Emergency/ Crisis Management

Truckers’ capital protest facing community pushback

Ottawa police reported today that they had arrested a third person in connection with threats and comments made on social media as the massive truckers’ “Freedom Convoy” continued to paralyze the downtown core and spill into neighbourhoods. “We want to be very clear, both for the current demonstrations and any planned demonstrations: Illegal activity will not be tolerated,” the police said. [node:read-more:link]

Alberta border blockade continues

More RCMP officers were called up today to help deal with a blockaded southern Alberta crossing into Montana cause by truckers protesting mandatory coronavirus vaccination. RCMP were prepared to make arrests Feb. 1 as the protest began its fourth day but backed off due to safety concerns as vehicles sped through roadblocks to join the blockade. [node:read-more:link]

Canada pulls families out of Ukraine

Families of Canadian diplomatic staff stationed in Kyiv have been withrawn by the government “due to the ongoing Russian military buildup and destabilizing activities in and around Ukraine,” Global Affairs confirmed today. “We have decided to temporarily withdraw Canadian embassy staff's children under 18 years of age and family members accompanying them.” [node:read-more:link]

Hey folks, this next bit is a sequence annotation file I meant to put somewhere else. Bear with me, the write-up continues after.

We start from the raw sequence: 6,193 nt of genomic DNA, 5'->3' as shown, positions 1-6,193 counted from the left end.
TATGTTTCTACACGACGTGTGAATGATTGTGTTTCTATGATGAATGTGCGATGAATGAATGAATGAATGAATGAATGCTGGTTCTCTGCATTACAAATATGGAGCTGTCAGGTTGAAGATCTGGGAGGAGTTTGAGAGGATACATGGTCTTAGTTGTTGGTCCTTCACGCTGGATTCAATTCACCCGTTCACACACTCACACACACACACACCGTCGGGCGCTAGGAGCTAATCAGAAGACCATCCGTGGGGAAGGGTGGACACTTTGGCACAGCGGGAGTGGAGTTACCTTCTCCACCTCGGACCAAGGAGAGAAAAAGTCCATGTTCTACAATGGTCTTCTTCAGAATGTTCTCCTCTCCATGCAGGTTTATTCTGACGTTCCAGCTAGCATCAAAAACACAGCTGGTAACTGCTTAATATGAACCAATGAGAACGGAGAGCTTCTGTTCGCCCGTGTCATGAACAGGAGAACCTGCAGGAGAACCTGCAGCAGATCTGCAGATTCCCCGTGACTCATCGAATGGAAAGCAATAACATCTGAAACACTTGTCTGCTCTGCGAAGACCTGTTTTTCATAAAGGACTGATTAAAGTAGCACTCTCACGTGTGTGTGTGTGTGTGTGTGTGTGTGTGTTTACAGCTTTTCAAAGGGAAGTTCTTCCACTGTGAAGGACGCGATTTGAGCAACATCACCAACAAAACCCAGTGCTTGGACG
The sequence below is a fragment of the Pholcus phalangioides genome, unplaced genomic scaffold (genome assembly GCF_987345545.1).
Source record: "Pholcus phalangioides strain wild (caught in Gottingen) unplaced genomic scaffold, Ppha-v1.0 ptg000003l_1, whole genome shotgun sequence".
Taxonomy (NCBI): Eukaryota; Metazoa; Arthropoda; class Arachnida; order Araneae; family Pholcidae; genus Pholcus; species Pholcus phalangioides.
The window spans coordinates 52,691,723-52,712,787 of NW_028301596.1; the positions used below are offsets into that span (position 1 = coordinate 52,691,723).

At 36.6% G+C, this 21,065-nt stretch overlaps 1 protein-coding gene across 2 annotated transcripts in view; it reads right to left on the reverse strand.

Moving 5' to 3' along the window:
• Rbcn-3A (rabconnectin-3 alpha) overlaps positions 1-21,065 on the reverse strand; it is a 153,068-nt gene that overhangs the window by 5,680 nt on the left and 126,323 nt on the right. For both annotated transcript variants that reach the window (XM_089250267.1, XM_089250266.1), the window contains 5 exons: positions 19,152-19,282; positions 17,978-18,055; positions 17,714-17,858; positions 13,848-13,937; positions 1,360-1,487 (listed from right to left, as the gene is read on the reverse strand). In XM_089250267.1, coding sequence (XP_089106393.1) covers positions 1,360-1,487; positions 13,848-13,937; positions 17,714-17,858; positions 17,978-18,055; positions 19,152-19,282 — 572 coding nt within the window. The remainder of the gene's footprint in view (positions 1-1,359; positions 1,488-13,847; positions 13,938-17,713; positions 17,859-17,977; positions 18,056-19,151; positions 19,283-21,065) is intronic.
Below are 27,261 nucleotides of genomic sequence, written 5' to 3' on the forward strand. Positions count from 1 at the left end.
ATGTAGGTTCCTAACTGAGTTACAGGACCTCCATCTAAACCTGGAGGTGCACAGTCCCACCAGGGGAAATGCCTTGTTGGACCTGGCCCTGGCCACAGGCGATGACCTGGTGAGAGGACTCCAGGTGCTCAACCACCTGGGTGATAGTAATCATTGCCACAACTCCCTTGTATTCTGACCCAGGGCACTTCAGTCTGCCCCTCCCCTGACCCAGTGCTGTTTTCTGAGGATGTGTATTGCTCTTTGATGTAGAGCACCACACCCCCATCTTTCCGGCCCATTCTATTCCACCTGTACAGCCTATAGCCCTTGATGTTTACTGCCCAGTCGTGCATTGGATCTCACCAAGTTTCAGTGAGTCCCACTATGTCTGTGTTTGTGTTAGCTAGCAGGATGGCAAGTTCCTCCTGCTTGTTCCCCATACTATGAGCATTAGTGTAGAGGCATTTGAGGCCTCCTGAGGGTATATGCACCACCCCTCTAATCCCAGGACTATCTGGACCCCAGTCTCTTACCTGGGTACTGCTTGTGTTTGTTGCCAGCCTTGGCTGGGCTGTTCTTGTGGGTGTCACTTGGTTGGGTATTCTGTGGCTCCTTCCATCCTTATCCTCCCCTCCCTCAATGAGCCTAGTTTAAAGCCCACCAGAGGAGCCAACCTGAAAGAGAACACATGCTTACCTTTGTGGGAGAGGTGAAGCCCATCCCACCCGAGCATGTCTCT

Taliban meet with western officials

Norway is hosting talks between Taliban representatives and western officials in Oslo this week for the first talks in Europe since the group took control of Afghanistan. Human rights and the escalating humanitarian crisis are key issues. [node:read-more:link]

U.S. removing personnel from Ukraine

The families of all personnel at the U.S. embassy in Kiyv have been ordered to leave as fears of a Russian invasion increase. The State Department said Jan. 23 that non-essential embassy staff also could leave at government expense. [node:read-more:link]

Failing grade on climate report card

Despite three decades of effort, Canada's carbon emissions have risen 20 per cent since 1990 and the federal Environment and Sustainable Development Commissioner says the country is unprepared for climate disasters. Jerry V. DeMarco also said in his Nov. 24 report that petroleum industry subsidies, which various governments have promised for years to eliminate, have not yielded promised reductions in greenhouse gas emissions. “We can't continue to go from failure to failure,” DeMarco said. “We need action and results, not just more targets and plans.” [node:read-more:link]

Conspiracy by lab scientists or not?

The explicit reasons for the eventual dismissal of Drs. Qiu and Cheng from the National Microbiology Laboratory were immediately shrouded in secrecy. Was it legitimate or was it an ignorant reaction during a pandemic? The executive suite revolving door at PHAC in recent years may be contributing to the lack of transparency. [node:read-more:link]

Afghanistan getting more U.S. aid